“I don’t have time to think about baseball,” he said. “I loved my career and I love baseball. But I have a good ability to compartmentalize and move forward. When I retired, I was on to the next thing.”

But he still keeps a glove in his car and is always up to play catch with his children, the missionaries or anyone else who wants to toss a baseball with a guy who has won a World Series ring (with the 2015 Kansas City Royals).

“One great guy from Kansas City recognized me and approached me,” he said. “He was a former college baseball player, so he came over one day and played catch and had a lesson with the elders. He’s become a friend.”

So does the pitcher-turned-president still possess a “live arm”?

“Nope,” he said, laughing, “my arm is as close to dead as it could be.”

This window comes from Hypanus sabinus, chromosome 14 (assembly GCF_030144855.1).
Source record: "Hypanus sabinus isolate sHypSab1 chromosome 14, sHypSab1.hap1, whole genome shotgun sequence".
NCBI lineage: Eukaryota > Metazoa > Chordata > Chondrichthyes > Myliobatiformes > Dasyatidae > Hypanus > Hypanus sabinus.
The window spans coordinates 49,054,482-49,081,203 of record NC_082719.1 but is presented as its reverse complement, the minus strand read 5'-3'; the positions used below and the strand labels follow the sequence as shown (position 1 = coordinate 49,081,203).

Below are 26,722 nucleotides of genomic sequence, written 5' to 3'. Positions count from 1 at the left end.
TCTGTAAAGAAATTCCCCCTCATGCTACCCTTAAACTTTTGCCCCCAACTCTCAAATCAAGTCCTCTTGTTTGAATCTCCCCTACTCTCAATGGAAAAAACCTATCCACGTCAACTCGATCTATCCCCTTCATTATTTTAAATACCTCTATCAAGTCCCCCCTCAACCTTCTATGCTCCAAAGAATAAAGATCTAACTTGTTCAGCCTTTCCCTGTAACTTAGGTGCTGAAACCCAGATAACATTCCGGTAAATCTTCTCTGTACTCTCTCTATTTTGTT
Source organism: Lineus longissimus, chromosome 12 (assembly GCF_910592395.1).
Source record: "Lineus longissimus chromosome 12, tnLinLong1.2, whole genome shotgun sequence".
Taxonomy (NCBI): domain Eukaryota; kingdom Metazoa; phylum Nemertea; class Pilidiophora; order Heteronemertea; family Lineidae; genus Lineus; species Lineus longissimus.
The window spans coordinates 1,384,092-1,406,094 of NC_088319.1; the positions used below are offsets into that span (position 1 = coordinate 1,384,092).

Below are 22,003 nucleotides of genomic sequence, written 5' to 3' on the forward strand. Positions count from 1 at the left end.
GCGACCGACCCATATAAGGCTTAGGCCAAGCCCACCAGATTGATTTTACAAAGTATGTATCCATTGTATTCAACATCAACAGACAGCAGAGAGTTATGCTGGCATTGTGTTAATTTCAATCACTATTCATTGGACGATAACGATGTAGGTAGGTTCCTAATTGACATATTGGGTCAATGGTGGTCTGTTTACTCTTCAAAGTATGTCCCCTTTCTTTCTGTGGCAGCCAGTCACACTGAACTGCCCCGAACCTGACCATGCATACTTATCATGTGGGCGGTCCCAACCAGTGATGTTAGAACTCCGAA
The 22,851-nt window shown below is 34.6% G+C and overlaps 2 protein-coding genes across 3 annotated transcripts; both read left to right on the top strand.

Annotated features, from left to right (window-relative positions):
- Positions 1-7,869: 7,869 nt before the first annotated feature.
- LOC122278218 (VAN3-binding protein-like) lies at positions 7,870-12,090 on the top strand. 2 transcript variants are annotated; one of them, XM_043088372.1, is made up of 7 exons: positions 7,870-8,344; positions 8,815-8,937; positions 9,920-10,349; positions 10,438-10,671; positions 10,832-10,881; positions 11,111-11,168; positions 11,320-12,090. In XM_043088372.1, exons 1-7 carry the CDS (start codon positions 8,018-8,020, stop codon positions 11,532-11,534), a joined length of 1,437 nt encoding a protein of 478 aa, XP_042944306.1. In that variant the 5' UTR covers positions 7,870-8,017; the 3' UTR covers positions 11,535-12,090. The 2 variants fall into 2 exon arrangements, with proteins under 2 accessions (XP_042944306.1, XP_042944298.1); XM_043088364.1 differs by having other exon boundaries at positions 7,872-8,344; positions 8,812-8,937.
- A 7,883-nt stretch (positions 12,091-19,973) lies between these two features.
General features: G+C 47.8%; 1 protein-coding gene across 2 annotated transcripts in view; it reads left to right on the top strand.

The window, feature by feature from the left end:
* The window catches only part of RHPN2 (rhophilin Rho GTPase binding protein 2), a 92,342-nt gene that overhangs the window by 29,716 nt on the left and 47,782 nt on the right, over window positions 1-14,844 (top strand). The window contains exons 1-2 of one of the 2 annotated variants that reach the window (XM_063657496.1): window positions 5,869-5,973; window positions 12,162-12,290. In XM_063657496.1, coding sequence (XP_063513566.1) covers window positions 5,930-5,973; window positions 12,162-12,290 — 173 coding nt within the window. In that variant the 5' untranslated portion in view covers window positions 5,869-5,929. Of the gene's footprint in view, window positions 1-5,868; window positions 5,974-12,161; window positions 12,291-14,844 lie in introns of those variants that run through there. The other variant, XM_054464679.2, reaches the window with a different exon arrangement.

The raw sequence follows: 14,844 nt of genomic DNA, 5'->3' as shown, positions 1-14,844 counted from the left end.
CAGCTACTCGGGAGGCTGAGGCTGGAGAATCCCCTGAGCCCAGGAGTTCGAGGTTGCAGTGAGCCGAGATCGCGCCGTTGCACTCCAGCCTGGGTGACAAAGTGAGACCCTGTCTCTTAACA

Few full-time missionaries were once big league ballplayers. But President Guthrie agrees that every elder and sister in his stewardship left behind opportunities and loved ones to serve the Lord. They are making precious sacrifices.

“The missionaries come out with so much faith and so much hope to bless and serve others,” he said. “It really speaks to this generation of young men and women who are willing to give up so much to come out and serve.”

President Jeremy Guthrie enjoys conversing with sister missionaries from the Texas Houston South Mission. The mission president spent 15 years playing professional baseball.
President Jeremy Guthrie enjoys conversing with sister missionaries from the Texas Houston South Mission. The mission president spent 15 years playing professional baseball. Photo: Courtesy of President Jeremy Guthrie

Shortly after receiving his call as a mission president last year, President Guthrie told the Deseret News he was “living proof that the Lord likes to work with the simple and weak sometimes.”

As he and Sister Guthrie approach their first anniversary of missionary service in Houston, President Guthrie believes that statement stronger than ever before as they strive to support the missionaries and help them find correct answers.

“I’ve been humbled to a degree that I have never been in my entire life. ... I certainly feel even more simple and more weak than when I was called.”